Lockheed Scores Japan Order for Fighter Jets, but Will F-35 Program Catch On?
The F-35 program has faced criticism from US officials with regards to development costs and limited international interest. Japan is seen as a much-needed validation for the program.
The F-35 competed with the Boeing (BA) F-18 and Eurofighter Typhoon for the jet fighter contract. Japan ultimately deemed the next generation fighter's stealth capabilities as the winning factor, as the ability to avoid radar detection will be one of the defining characteristics of warfare over the next few decades. The F-35 is also designed to be flexible in that many countries will outfit them to support their needs, which allows each jet to be sold for $114 million.
The F-35 program has faced criticism from US officials with regards to development costs and limited international interest. As lawmakers look to trim hundreds of billions of dollars from the defense budget, Lockheed Martin has struggled to find enough willing partners to amortize work loads and production costs. An investment by a technically advanced country such as Japan is seen as a much-needed validation for the program. "This program badly needed an endorsement like this. But there are still many complications, especially price tag and work demands," said Richard Aboulafia, an anlyst with the Teal Group.
The F-35 decision is unique in that Japan did not have an opportunity to adequately test the aircraft in real-world situations, given its development status. The country also took a gamble in that its fleet of F-4s are rapidly aging and in desperate need of replacements. Any delay in F-35 production could mean problems for Japan's air force. However, Japan clearly valued the next-generation capabilities of the F-35 over the aging F-18 and modern Eurofighter Typhoon. Given the country's willingness to stretch the lifespan of its fighter fleet, the decision could pay dividends a few decades from now.
The decision was informally made well before news of Kim Jong-il's death, which has heightened tensions in the Asia region as there is very little information or guidance on how North Korea's new leader, Kim Jong-un, will handle the transition. It is a reflection of Japan's recent stance on expanding diplomatic relations with the US, as minor tensions had flared in 2009 when the new Democratic Party of Japan had taken power and sought a more equal relationship with its diplomatic partners.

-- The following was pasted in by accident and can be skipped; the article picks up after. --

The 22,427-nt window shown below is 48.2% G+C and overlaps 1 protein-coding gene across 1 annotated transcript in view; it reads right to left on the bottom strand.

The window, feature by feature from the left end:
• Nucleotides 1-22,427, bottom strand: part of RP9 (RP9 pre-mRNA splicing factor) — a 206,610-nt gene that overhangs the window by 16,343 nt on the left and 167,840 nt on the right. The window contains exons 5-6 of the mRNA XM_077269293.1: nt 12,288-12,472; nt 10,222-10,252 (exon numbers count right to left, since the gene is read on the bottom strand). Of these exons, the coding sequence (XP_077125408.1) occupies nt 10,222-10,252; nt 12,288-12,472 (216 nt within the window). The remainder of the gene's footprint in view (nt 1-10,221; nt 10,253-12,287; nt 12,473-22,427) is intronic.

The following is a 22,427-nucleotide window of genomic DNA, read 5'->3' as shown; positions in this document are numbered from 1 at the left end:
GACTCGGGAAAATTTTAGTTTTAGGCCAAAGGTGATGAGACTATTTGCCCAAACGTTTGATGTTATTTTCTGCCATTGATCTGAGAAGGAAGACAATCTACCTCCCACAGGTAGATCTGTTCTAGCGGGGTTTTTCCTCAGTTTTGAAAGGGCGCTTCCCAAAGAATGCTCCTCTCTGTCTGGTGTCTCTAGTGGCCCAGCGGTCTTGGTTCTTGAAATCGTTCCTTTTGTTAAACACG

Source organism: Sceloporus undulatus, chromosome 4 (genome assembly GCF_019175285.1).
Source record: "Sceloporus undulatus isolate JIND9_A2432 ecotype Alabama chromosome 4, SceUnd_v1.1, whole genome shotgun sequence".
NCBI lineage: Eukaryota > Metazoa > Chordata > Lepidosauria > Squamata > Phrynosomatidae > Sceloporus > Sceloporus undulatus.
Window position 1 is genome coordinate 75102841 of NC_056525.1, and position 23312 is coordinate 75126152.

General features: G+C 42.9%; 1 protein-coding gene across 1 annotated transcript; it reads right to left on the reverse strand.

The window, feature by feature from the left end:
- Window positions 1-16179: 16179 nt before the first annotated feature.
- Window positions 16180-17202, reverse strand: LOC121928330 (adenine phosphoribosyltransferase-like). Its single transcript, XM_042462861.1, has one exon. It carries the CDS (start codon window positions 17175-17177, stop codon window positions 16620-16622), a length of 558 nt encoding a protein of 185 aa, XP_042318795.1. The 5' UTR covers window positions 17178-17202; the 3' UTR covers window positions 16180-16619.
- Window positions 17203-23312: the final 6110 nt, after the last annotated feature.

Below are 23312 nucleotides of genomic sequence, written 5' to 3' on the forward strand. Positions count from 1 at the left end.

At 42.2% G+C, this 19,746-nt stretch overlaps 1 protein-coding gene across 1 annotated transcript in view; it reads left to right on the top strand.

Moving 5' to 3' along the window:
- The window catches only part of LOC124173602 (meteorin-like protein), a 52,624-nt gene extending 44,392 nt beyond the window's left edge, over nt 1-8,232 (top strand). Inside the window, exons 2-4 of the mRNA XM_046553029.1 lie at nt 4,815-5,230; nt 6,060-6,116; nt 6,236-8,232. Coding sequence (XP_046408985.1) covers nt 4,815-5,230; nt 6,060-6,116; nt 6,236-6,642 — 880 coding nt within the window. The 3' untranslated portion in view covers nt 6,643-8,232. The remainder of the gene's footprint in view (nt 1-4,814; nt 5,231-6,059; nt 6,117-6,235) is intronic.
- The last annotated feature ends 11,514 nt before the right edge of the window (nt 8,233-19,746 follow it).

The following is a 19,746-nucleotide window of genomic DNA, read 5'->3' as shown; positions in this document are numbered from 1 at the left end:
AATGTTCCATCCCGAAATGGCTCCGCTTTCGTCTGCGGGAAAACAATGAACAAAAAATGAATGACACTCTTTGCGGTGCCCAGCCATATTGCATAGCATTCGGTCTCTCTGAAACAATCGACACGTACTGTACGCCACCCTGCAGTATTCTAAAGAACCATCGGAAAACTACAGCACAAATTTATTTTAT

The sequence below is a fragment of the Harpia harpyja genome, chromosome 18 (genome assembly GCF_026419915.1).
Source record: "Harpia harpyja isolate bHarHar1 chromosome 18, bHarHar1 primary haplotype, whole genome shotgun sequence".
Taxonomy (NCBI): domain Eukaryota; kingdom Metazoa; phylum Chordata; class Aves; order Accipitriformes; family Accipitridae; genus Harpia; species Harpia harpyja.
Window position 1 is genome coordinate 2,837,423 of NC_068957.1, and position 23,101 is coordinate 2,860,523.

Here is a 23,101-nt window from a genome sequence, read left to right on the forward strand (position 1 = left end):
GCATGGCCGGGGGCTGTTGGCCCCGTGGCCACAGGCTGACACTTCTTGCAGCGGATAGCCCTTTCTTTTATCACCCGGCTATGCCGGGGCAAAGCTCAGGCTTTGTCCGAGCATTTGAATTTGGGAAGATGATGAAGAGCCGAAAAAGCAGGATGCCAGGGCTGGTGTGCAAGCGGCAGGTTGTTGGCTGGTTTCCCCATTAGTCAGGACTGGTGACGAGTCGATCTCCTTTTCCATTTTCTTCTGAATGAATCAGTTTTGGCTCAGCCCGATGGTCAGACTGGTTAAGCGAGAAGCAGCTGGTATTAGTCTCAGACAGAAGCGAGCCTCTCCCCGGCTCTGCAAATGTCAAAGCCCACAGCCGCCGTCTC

The decision is clearly positive for Lockheed Martin, as the company faces potential issues with future revenue streams. The US decision to pull out of Iraq, as well as a possible end to the Afghanistan war a few years down the road mean that the company will need to find new revenue opportunities.
Traders who believe that Lockheed Martin's F-35 program will continue to generate new orders should consider the following options:
- Purchase shares or call options in Lockheed Martin. If the company can grow revenue from the program, shares could be poised to climb.
- Short shares of Boeing or consider put options. The only fifth generation fighters, the F-22 and F-35, are both produced by Lockheed Martin, and Boeing's failure to adequately replace the aging F-18 could mean the company's jet fighter program is in jeopardy.
- Go long an aerospace and defense ETF. If foreign countries decide to follow Japan's lead and purchase new fighters, the sector could have financial upside for investors.
Traders who believe that countries will cut jet fighter orders will want to consider these trades:
- Go short Lockheed Martin and Boeing, or consider put options. As the US looks to cut defense spending and end its wars in the Middle East, military equipment producers could see their revenues fall.
- Short an aerospace and defense ETF. Even if Lockheed Martin can see gains in the F-35 program, the industry as a whole could suffer if the US continues to cut its defense budget.
Below, find some more great ETF and market content from Benzinga:
Once Hot, Now Not: Some Global Small-Cap ETFs Struggling to Survive
By The ETF Professor
ECB Loans Nearly EUR 0.5 Trillion in First Ever 3-Year Loan Program
By Lear Yann
How Can the Other Half of the World Help You Out?
By Abhi Rao
The information on this website solely reflects the analysis of or opinion about the performance of securities and financial markets by the writers whose articles appear on the site. The views expressed by the writers are not necessarily the views of Minyanville Media, Inc. or members of its management. Nothing contained on the website is intended to constitute a recommendation or advice addressed to an individual investor or category of investors to purchase, sell or hold any security, or to take any action with respect to the prospective movement of the securities markets or to solicit the purchase or sale of any security. Any investment decisions must be made by the reader either individually or in consultation with his or her investment professional. Minyanville writers and staff may trade or hold positions in securities that are discussed in articles appearing on the website. Writers of articles are required to disclose whether they have a position in any stock or fund discussed in an article, but are not permitted to disclose the size or direction of the position. Nothing on this website is intended to solicit business of any kind for a writer's business or fund. Minyanville management and staff as well as contributing writers will not respond to emails or other communications requesting investment advice.
Copyright 2011 Minyanville Media, Inc. All Rights Reserved.
Daily Recap Newsletter